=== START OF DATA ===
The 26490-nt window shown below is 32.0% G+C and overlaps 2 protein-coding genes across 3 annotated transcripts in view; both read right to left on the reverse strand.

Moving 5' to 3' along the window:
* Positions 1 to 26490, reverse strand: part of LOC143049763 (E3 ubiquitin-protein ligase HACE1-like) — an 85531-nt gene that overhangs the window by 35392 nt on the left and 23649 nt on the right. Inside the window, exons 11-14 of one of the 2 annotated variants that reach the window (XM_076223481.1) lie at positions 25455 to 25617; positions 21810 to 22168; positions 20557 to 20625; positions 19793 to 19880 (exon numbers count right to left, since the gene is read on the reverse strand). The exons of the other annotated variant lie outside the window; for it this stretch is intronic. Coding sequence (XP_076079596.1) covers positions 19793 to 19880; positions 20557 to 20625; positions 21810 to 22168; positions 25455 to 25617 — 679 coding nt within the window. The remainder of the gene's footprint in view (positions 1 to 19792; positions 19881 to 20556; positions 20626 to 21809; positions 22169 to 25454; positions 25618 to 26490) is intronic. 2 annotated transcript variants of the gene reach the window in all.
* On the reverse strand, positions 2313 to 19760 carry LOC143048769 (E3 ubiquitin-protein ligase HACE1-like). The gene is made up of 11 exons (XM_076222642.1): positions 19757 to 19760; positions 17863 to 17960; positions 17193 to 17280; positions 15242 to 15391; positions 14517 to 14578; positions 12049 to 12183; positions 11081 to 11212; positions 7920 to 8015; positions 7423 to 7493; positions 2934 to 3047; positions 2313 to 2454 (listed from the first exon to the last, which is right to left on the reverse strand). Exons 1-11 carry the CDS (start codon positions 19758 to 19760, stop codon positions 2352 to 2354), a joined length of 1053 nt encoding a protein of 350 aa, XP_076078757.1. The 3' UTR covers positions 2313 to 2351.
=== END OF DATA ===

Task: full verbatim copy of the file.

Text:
The 26490-nt window shown below is 32.0% G+C and overlaps 2 protein-coding genes across 3 annotated transcripts in view; both read right to left on the reverse strand.

Moving 5' to 3' along the window:
* Positions 1 to 26490, reverse strand: part of LOC143049763 (E3 ubiquitin-protein ligase HACE1-like) — an 85531-nt gene that overhangs the window by 35392 nt on the left and 23649 nt on the right. Inside the window, exons 11-14 of one of the 2 annotated variants that reach the window (XM_076223481.1) lie at positions 25455 to 25617; positions 21810 to 22168; positions 20557 to 20625; positions 19793 to 19880 (exon numbers count right to left, since the gene is read on the reverse strand). The exons of the other annotated variant lie outside the window; for it this stretch is intronic. Coding sequence (XP_076079596.1) covers positions 19793 to 19880; positions 20557 to 20625; positions 21810 to 22168; positions 25455 to 25617 — 679 coding nt within the window. The remainder of the gene's footprint in view (positions 1 to 19792; positions 19881 to 20556; positions 20626 to 21809; positions 22169 to 25454; positions 25618 to 26490) is intronic. 2 annotated transcript variants of the gene reach the window in all.
* On the reverse strand, positions 2313 to 19760 carry LOC143048769 (E3 ubiquitin-protein ligase HACE1-like). The gene is made up of 11 exons (XM_076222642.1): positions 19757 to 19760; positions 17863 to 17960; positions 17193 to 17280; positions 15242 to 15391; positions 14517 to 14578; positions 12049 to 12183; positions 11081 to 11212; positions 7920 to 8015; positions 7423 to 7493; positions 2934 to 3047; positions 2313 to 2454 (listed from the first exon to the last, which is right to left on the reverse strand). Exons 1-11 carry the CDS (start codon positions 19758 to 19760, stop codon positions 2352 to 2354), a joined length of 1053 nt encoding a protein of 350 aa, XP_076078757.1. The 3' UTR covers positions 2313 to 2351.